Four Years and Four Days
Many months have passed since I added content to my personal internet time capsule. I’ve had plenty to say. Lots of conversation and ranting in the real world, but putting anything worthy down for record seemed fruitless. What was I going to say about a global pandemic and American civil unrest that wasn’t already being said? That I was scared for the future of our country and our world, like so many others? That living in a city where there were some actual riots (though 99% of the “so-called” riots were peaceful protests) over a young woman COMPLETELY UNDESERVEDLY having been killed by police in her own home, and hearing police helicopters over my house at night, was surreal? That dealing with any of the rest of humanity’s problems seems pointless when Mother Nature is gonna wipe us out anyway? That my general malaise was cranked up to eleven?
I wanted to put some thoughts down before the election, but couldn’t. I wanted to say something about race in this country, but anything sayable feels like shouting into an echo chamber. The people who understand hear and the people who refuse to believe refuse to believe. I wanted to tell everybody I finished writing a novel and was super excited about my effort during these desolate times. Talk about feeling inappropriate…
Then, last Saturday, it came together. After four years and four days, the path to victory for President-Elect Biden was clear. Please note, former VP Biden was not the progressive candidate I would have preferred, although I believe him to be a decent-hearted, well-meaning human being. I was not watching my candidate of choice nor my particularly preferred VP candidate speak, though I certainly have nothing against Kamala Harris. And I only mention this ticket not being my personal favorites for a specific reason, but I’m going to sidetrack this point and will circle back.
I’m a cis-gendered straight white male of a generation whose progressives spent our youth telling everyone NOT to label us. That’s a hint there, folks, that I’m at least middle-aged. The reason I admit to my age and Caucasian male devilry, is because I understand that at the end of the day, in this country, I am the least effected by all the tumult. I lost my job and have been fine. I also have no children, so I have no fear of their future. I’m also phenomenal at judicious self-medication, so I can flip the switch to “numb” on a daily basis and take my white ass to bed.
Yet, last Saturday night, watching two people who weren’t my preferred choices, I found myself on the verge of tears on multiple occasions. The first lump in my throat came during Kamala’s speech. It wasn’t her words, simply watching her speak and imagining not only being a person of color, but any woman in this country. Any young girl that can look up and realize that could be her someday, and that by the time said young girl has grown into an adult, she will be the head of the ticket.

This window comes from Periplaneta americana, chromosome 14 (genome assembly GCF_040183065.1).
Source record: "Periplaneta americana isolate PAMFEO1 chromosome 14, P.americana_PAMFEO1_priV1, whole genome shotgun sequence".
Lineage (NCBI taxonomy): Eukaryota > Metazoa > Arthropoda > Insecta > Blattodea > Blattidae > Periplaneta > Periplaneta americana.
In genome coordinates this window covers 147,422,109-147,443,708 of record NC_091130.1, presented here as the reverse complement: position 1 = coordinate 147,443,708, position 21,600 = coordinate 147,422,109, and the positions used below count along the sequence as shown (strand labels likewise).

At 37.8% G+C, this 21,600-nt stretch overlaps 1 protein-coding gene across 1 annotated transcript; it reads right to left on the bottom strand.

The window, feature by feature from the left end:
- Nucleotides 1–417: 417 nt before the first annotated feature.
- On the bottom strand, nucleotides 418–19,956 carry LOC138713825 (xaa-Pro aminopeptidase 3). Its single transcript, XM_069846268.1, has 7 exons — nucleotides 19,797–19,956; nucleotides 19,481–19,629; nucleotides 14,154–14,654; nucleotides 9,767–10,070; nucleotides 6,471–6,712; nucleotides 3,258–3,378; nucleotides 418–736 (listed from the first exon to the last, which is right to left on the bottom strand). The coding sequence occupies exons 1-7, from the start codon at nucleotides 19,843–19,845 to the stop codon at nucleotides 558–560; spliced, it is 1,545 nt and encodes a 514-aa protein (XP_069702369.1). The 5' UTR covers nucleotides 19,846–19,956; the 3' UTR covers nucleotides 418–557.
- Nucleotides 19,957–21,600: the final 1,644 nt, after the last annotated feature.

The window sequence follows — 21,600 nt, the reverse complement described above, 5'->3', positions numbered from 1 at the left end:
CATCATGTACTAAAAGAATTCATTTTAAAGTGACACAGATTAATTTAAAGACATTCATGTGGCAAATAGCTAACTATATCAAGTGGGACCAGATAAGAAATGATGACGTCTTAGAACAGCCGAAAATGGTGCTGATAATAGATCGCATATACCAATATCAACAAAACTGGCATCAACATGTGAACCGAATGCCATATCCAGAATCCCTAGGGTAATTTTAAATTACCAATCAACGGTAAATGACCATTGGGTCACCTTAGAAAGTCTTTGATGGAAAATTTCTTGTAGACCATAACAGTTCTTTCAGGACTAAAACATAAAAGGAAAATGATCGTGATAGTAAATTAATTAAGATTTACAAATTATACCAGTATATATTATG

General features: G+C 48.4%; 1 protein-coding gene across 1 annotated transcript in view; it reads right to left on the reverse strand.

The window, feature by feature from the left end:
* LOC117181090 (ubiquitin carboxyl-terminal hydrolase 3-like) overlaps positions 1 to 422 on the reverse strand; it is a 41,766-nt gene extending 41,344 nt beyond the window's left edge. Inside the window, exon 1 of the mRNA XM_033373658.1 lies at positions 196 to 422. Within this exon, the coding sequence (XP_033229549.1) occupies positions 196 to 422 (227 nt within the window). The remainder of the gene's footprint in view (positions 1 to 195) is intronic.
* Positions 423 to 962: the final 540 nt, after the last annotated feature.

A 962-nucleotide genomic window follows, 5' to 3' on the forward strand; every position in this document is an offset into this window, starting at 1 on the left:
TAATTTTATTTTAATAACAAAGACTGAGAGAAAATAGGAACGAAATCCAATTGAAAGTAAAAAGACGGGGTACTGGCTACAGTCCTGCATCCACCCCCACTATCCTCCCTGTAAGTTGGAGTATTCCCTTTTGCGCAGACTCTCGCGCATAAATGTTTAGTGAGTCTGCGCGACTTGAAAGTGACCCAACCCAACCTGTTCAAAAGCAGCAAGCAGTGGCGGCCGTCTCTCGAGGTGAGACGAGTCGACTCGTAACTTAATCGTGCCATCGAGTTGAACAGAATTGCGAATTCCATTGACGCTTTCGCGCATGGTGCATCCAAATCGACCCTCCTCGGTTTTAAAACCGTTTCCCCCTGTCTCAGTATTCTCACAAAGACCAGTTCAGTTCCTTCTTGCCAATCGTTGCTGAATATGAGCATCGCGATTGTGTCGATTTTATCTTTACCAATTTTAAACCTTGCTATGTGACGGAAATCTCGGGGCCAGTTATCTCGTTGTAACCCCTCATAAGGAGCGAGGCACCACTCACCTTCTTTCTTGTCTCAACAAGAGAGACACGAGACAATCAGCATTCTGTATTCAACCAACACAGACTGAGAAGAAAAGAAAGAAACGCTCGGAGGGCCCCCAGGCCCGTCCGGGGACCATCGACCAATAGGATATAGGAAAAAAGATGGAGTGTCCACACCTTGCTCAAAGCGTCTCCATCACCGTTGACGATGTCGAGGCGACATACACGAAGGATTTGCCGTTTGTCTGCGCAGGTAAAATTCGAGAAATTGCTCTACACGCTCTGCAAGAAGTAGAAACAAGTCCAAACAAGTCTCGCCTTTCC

Then Joe Biden spoke, and the lump in my throat returned several times throughout his speech. I wondered to myself, how can anyone listen to this man plead with everyone to stop being so goddamn mean to one another, and not appreciate this message? The answers are legion, of course, and I don’t need to list examples here. This writing is not about all the problems we face.
This writing is about four years and four days of wide-awake and sub-conscious disquiet. Anxiety. Sadness. Disillusion. Confusion. All these emotions, wildly intensified by empathy during a four year stretch like nothing I’ve experienced in my life. I believe myself to be an introspective person who remains in the present effectively, and therefore, connected to my present emotional state. I can honestly say, I could never have quantified the level of emotional exhaustion the last four years had cultivated in me, until last Saturday, when I saw a message of peace and a glimmer of renewed hope.
And remember, I’m a white dude. I wish it didn’t matter, but it does. I didn’t come from money or anything like that, but I still understand my privilege, and if I felt the way I did the other night, I can only imagine what it felt like to be someone from a marginalized community. To have suffered the true levels of disenfranchisement this country offers. I can only imagine, but I do. Empathy. Something this country needs right now more than ever, and something I believe the two humans I saw on stage last Saturday night both possess.
Of course, the fight isn’t over. It never is. But after four years and four days, at least for a moment, there was a deeply needed sigh of relief and renewed since of optimism.
Onward. Head down, feet forward.
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